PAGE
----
How breast cancer affects mental health, an expert speaks
Counselling PsychologyExpert SaysMental HealthWellness

How breast cancer affects mental health, an expert speaks

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The ‘C’ word today can send shivers down our spines and the anxiety can affect our mental health just by the thought alone and make us face our biggest fears. The prevalence of breast cancer today is 28%, making it more common than we think and its treatment can affect mental health. 

The diagnosis of breast cancer itself brings a huge mixture of emotions, fear, anxiety and depression. This is true not just for the patient but also the caregivers and the family. Therefore, taking care of our mental health does not only help us emotionally but also physically and overall in our treatment. Following are a few ways to help yourself during this process. 

1. Acceptance

With a diagnosis like breast cancer, it is absolutely normal to feel all sorts of emotions like anxiety and . They don’t need to be consistent nor do you need to make sense of them. However, it is important that you don’t dismiss them during treatment. Instead you acknowledge and process them. Doing so with a family member or friend may be difficult as you do not want to burden them, so consider reaching out to a mental health professional who has experience working with cancer patients. They can help you process your emotions regarding different treatments such as pain due to radiation, side effects of chemotherapy, and body altering surgeries like a mastectomy, which may make a woman question her body and sexuality.

2. Be mindful & meditate

At such a time, the amount of stress and anxiety is unavoidable. It is extremely important to practice mindfulness and meditation as part of your treatment. This can be done either with the help of a professional or even by yourself, through phone apps such as Headspace and Calm. Mindfulness, deep breathing and visualization helps the body mentally as well as physically.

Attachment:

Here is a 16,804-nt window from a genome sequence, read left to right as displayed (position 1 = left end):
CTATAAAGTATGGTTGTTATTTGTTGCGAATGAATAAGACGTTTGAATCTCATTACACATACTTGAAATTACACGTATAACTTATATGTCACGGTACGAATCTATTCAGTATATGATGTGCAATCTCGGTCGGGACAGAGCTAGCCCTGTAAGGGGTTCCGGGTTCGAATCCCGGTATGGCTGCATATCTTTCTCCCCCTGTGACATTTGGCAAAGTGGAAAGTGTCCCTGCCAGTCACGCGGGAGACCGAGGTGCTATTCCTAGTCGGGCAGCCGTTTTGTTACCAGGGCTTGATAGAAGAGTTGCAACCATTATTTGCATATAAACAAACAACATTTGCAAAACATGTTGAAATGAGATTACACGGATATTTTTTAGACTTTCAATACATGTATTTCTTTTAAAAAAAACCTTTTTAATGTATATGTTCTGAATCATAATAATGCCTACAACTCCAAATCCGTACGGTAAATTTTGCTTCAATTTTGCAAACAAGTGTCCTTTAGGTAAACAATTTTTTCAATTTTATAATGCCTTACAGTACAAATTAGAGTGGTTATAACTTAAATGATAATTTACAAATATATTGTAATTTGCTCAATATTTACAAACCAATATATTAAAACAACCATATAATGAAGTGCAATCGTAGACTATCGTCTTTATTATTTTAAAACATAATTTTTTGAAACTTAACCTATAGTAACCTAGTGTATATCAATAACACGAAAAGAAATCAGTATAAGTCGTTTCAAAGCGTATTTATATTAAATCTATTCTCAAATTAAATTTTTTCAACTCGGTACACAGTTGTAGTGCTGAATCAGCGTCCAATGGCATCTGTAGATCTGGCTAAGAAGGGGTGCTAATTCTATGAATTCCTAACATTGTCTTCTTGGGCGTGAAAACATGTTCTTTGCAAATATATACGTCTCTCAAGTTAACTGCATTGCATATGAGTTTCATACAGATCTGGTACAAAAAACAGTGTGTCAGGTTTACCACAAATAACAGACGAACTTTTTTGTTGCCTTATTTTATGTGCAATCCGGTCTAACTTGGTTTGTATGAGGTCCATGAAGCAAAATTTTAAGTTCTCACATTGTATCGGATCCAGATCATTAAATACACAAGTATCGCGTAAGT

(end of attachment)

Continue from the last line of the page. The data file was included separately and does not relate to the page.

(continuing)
3. Take control of your health

When one develops a condition like breast cancer, often patients feel that they have lost control of their body along with their lives. Questions like “What did I do to get this” or “Why me” are not uncommon. It is thus important to take control of your health by being in charge of your medication, diet, exercise and lifestyle as much as you can. Ask your doctor for a care plan and be in charge of your own check-ups, follow up scans, etc. Learn about future indicators of sickness so that if any other red flags were to arise, you would be aware yourself. 

4. Ask for help

It is extremely important to understand that you have been diagnosed with a terminal illness. It is imperative to understand that it is absolutely normal and fine to ask others for help. Mentally, you may feel that you are not feeling as motivated or are lacking concentration while doing things – ask your loved ones you are comfortable with to help accordingly. If you are in pain and cannot do certain tasks, say so. Similarly, speak to your psychologist about whatever is going through your mind openly. It is important to remember that our thoughts may not be real but our emotions are, and we have to acknowledge and process them. Lastly, speak to your doctor regarding any physical symptoms – do not hide them as you never know what might help. 

In conclusion, it is important to remember that a diagnosis like breast cancer has a huge impact on our mental health, which can further worsen our physical health and affect treatment. It is extremely important to not ignore it. Give yourself proper care and attention so that you are able to manage and cope with the illness, treatment and the remission period. 

To know more about mental health, read the articles here. You can also read more articles from #NuaExpert Ishita Pateria, right here.

Ishita Pateria
18 posts

About author
Our #NuaExpert on mental health, Ishita Pateria is a counselling psychologist and psychotherapist. She aims to provide quality therapeutic care to individuals, couples and families through an integrative approach. She offers short term and long term counselling and psychotherapy online and in-person for a range of everyday issues to more severe psychological conditions.
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